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The world's first lithium-ion submarine is operational



The Japanese Navy has replenished with a new Toryu submarine built by Kawasaki Heavy Industries. The submarine differs from others in the power plant - its role is played by lithium-ion batteries. Exactly the same as in most smartphones and other gadgets, only in large quantities. This provides the submarine with an unprecedented supply of energy, but significantly increases the risks of an accident and death.

Most submarines without a nuclear power plant belong to diesel-electric ones, they need to float to the surface from time to time to turn on generators and store energy. In the last century, bulky but reliable lead-acid batteries were used for these purposes; in the 90s, nickel-metal hydride batteries were massively replaced by them. Now the time has come for lithium-ion - they have the highest energy density per unit volume, and the weight is much less than that of their predecessors.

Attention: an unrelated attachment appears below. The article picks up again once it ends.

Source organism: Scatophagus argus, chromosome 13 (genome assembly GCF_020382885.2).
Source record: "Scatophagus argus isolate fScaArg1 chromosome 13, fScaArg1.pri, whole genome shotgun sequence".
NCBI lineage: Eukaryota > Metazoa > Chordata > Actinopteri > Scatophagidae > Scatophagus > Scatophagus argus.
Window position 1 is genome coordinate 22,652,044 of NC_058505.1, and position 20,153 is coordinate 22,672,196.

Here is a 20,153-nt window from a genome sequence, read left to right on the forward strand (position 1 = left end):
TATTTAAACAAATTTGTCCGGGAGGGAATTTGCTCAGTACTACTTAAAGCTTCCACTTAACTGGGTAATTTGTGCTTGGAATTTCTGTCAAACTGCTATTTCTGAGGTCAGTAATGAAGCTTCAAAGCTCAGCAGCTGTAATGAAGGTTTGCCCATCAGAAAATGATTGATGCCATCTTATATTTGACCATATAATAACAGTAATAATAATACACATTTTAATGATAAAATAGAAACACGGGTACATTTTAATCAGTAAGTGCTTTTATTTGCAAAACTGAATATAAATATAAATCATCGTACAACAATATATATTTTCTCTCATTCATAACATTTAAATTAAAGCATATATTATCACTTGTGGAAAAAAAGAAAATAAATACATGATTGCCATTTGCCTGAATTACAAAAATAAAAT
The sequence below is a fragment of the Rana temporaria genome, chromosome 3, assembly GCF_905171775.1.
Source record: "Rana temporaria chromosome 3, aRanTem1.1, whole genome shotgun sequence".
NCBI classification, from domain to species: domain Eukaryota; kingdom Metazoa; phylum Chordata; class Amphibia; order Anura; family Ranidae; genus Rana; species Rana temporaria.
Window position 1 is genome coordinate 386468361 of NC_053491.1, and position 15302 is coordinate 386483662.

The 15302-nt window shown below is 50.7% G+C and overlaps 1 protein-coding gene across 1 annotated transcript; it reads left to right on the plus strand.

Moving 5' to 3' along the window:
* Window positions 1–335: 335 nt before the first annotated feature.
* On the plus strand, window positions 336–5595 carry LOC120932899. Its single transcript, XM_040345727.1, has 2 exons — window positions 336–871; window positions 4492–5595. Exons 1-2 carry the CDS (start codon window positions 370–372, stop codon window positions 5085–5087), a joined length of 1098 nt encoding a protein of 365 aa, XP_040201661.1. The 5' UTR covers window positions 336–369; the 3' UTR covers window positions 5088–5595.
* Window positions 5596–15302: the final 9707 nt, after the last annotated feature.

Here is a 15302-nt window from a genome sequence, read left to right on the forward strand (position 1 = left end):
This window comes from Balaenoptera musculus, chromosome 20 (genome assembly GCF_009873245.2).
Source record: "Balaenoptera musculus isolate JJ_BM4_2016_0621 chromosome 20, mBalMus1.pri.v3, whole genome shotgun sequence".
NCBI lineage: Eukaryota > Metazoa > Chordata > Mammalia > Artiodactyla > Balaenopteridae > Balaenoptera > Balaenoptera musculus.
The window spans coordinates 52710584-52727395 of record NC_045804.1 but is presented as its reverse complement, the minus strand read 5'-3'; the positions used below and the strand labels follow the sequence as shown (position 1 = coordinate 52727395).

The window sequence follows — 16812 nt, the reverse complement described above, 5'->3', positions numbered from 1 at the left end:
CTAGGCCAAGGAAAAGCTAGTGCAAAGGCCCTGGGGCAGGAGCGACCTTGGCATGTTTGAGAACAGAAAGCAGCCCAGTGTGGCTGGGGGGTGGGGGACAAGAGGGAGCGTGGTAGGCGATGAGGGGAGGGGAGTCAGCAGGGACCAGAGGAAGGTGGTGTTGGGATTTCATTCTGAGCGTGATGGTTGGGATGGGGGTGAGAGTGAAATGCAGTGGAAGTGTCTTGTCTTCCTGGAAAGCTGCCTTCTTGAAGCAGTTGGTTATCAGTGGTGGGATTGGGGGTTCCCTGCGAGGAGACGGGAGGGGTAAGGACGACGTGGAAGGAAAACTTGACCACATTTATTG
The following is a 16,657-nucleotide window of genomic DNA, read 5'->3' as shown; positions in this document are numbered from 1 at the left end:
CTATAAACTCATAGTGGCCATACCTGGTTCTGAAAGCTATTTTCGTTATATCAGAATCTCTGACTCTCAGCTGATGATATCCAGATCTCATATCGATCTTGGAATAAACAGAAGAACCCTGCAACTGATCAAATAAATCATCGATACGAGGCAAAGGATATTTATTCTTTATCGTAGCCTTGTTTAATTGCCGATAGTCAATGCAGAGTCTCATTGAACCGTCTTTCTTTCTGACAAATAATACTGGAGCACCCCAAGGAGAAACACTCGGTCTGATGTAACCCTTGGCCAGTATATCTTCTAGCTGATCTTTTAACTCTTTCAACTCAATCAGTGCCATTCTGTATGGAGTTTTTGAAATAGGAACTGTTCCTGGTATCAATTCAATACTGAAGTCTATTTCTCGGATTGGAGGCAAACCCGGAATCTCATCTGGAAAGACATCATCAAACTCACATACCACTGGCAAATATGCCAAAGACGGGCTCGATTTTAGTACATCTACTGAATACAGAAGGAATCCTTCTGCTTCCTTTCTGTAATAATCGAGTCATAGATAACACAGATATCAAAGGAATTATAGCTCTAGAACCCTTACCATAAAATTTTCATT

However, lithium-ion batteries are extremely dangerous, as lithium is highly flammable in contact with water. The temperature during its combustion reaches 1500 ℃, in addition, gaseous hydrogen is released. In the confined space of the submarine, this is fraught with an explosion or an unprecedented fire, so you will have to carry out maintenance of lithium-ion batteries with great caution. However, the leadership of the Japanese fleet decided that the submariners had enough professional skills to solve this problem.

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